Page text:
2015, Pennsylvania, $731,436 Verdict. A Swift tractor-trailer negligently and illegally traveled on a narrow, S-curved bridge prohibiting vehicles greater than 102 inches in length. The driver was unable to negotiate the S-curved bridge, and his trailer crossed over into the plaintiff's lane of traffic, striking the plaintiff's vehicle. As a result of the collision, the plaintiff suffered bilateral thoracic outlet syndrome with bilateral distal arm radiation, cervical sprain and strain, mechanical shoulder dysfunction and radicular symptoms in the upper right extremity. The jury found that the defendants were negligent, and awarded the plaintiff $375,000 in pain and suffering and $356,436 in past and future wages and medical expenses.
2013, California, $10,800,000 Settlement. The 61-year-old male plaintiff was a pedestrian, struck and run over by a Swift tractor-trailer as it made a right turn while the plaintiff was walking across the intersection. The plaintiff suffered a traumatic brain injury, class IV hemorrhagic shock and respiratory failure, bilateral subarachnoid hemorrhage, multiple skull fractures, multiple transverse process thoracic fractures, hemothorax and pneumothorax of the left lobe of the lung, occlusion of the right distal superficial saphenous artery, fractures of both legs, visual impairment, hearing loss, scaring, trauma-induced diabetes, MRSA, and other infections. The defendants agreed to pay $9,800,000 to settle the plaintiff's claim, with an additional $1,000,000 loss of consortium settlement for the plaintiff's spouse.
2011, Arizona, $1,100,000 Verdict. The plaintiff was sitting in the cab of his parked tractor-trailer at a Costco warehouse when a Swift tractor-trailer collided with his vehicle. The plaintiff sustained unspecified personal injuries as a result of the collision. After determining the defendants were 60 percent at fault and the plaintiff was 40 percent at fault, the jury awarded the plaintiff $1,100,000 in damages.
2008, Kansas, $23,500,000 Verdict. The driver of a Swift tractor-trailer attempted to make a U-turn into a rest area in the middle of the night, got stuck and backed into oncoming traffic, and struck the vehicle in which the plaintiffs were passengers. The plaintiffs sought damages for pain and suffering, disability and disfigurement, loss of enjoyment of life, medical expenses, and loss of earnings and earning capacity. They claimed the Swift driver was under the influence of methamphetamines at the time of the accident. The jury awarded $19,500,000 to the primary plaintiff, and $4,000,000 to his wife for loss of consortium damages.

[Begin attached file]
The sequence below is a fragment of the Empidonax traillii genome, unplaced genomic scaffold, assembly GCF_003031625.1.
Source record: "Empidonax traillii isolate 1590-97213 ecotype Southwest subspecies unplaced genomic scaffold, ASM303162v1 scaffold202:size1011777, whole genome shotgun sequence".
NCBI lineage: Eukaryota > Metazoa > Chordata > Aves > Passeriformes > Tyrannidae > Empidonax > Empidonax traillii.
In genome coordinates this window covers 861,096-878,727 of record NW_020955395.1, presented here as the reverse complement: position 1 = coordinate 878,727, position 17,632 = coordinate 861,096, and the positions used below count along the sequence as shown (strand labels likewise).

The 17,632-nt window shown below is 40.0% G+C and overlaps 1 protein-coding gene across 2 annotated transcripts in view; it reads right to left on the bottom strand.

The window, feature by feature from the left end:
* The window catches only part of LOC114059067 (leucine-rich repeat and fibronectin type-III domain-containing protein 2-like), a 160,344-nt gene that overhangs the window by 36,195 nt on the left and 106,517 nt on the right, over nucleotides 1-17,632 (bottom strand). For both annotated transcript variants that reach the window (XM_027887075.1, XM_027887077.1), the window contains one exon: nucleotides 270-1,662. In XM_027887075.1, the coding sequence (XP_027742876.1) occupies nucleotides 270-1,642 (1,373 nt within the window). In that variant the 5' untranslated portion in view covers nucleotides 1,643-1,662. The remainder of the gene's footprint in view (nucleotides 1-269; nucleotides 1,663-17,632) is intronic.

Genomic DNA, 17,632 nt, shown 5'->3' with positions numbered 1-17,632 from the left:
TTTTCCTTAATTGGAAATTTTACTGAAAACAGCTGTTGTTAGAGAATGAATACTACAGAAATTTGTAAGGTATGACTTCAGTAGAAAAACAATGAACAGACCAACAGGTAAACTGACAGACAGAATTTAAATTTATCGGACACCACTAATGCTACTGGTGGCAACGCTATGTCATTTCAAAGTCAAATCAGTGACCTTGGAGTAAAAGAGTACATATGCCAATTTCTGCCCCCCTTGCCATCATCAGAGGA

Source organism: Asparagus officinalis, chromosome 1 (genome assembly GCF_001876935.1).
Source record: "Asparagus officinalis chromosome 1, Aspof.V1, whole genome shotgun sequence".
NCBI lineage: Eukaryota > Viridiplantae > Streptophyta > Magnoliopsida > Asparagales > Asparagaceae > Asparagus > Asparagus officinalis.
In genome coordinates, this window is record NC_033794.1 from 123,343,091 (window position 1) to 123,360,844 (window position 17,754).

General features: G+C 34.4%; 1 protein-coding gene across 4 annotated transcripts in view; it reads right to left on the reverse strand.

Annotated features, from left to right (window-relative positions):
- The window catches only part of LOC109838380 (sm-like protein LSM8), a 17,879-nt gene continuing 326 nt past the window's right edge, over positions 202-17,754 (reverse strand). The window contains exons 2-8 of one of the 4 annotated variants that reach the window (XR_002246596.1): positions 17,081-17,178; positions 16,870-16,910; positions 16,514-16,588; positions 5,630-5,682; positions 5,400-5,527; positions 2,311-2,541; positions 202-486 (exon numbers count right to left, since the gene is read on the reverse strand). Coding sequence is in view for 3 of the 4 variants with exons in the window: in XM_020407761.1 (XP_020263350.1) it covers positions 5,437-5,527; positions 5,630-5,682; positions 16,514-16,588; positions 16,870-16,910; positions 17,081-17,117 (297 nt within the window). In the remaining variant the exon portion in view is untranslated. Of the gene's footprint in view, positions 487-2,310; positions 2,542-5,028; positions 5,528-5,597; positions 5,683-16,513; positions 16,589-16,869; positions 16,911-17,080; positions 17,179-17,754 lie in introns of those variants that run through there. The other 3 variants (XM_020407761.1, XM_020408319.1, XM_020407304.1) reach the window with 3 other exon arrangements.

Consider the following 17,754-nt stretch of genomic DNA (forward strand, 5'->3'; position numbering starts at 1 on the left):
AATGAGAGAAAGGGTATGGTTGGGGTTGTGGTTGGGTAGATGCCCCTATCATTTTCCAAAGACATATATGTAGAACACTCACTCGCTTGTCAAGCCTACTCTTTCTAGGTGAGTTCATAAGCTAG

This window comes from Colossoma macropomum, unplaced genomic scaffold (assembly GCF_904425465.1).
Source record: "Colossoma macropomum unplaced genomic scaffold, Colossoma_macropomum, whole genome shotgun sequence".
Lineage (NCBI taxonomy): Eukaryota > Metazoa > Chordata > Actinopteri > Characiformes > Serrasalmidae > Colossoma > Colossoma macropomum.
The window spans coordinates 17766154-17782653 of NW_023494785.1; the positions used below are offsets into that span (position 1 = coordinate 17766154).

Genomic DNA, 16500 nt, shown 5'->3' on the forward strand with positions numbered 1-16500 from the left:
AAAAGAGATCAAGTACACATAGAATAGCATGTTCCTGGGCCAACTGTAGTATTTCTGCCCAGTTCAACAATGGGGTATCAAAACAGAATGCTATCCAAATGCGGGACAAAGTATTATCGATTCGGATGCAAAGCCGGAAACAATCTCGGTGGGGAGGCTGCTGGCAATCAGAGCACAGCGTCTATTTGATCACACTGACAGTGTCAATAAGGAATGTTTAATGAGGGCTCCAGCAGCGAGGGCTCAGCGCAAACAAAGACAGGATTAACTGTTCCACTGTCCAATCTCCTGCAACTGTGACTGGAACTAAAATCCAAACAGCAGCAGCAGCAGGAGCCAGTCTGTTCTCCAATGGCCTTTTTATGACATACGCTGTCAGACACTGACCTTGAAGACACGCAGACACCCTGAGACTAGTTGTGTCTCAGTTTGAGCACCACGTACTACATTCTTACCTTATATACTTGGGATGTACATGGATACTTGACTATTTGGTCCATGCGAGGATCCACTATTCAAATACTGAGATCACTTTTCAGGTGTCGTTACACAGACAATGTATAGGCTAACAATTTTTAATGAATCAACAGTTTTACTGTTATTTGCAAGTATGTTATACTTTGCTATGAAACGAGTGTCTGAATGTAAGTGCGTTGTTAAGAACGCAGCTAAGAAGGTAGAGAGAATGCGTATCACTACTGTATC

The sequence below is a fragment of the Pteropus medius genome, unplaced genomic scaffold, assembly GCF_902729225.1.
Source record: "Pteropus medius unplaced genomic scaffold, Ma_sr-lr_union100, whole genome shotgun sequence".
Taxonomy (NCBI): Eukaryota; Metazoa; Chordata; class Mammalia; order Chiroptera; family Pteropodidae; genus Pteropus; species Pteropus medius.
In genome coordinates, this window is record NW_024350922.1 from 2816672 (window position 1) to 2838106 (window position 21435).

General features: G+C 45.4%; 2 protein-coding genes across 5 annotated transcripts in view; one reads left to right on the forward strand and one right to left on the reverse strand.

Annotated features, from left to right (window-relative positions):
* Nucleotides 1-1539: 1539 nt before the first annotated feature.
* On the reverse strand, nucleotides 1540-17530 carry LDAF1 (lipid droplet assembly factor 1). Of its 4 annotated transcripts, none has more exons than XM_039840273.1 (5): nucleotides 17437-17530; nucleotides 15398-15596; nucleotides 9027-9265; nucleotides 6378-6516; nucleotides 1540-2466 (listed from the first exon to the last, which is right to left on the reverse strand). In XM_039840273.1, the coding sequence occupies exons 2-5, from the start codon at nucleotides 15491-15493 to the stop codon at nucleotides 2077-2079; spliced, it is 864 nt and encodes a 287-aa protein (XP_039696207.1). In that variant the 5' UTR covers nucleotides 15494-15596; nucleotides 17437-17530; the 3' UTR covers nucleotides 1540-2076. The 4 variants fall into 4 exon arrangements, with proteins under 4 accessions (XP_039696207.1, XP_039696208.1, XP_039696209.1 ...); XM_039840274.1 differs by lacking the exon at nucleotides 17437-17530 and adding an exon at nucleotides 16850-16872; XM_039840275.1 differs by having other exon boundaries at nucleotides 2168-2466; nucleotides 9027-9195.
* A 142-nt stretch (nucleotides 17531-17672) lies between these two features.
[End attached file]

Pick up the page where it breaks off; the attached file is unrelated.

2008, Missouri, $1,400,000 Settlement. A 65-year-old woman and her rescue dog were stopped due to traffic when the driver of a Swift tractor-trailer struck the rear of her car, drove on top of it, dragged it along the highway, crashed into three other vehicles, and then ran off the road. The woman and her dog, as well as the defendant's truck driver, died at the scene. The $1,400,000 settlement was awarded to the plaintiffs: the adult children and grandchildren of the deceased woman.
2008, Texas, $15,000,000 Settlement. The driver of a Swift tractor-trailer lost control of his rig and veered across the center median, striking the plaintiff's vehicle and killing his 9-year-old daughter and 49-year-old mother-in-law. The plaintiff's 28-year-old wife suffered serious injuries, including broken bones and a head injury. It was 4:00 am at the time of the crash, the Swift tractor-trailer driver had falsified his driver's log, and the tractor-trailer had a worn front tire and an alignment problem that caused the steering wheel to vibrate.
2007, Arizona, $32,650,238.47. A Swift tractor-trailer failed to stop at a stop sign, and subsequently collided with a suburban. The suburban driver died on impact, and his passengers, his son and nephew, sustained severe and permanent mental, emotional, and bodily injuries. The jury awarded $67,395.50 for the nephew's medical expenses and $3,500,000 for his noneconomic loss; $182,852.97 for the son's medical expenses and $1,944,000 for his noneconomic loss; $10,027,999 economic loss for the decedent's wife and $4,000 funeral and burial expenses; $1,000,000 in wrongful death claims for each of the decedent's other six children and surviving parents; and $13,875,000 for punitive/exemplary damages. The jury also returned a plaintiff verdict for the plaintiffs' noneconomic loss, but no dollar award was given.
Our law firm is based in Maryland. Most of the truck collision cases we handle are in the Baltimore-Washington area, but we handle significant injury cases throughout the entire country. If you have been harmed in an accident with a Swift truck and want to consider a lawsuit or a claim for an out-of-court settlement, call one of our lawyers at 800-553-8082 or click here for a free no obligation Internet consultation.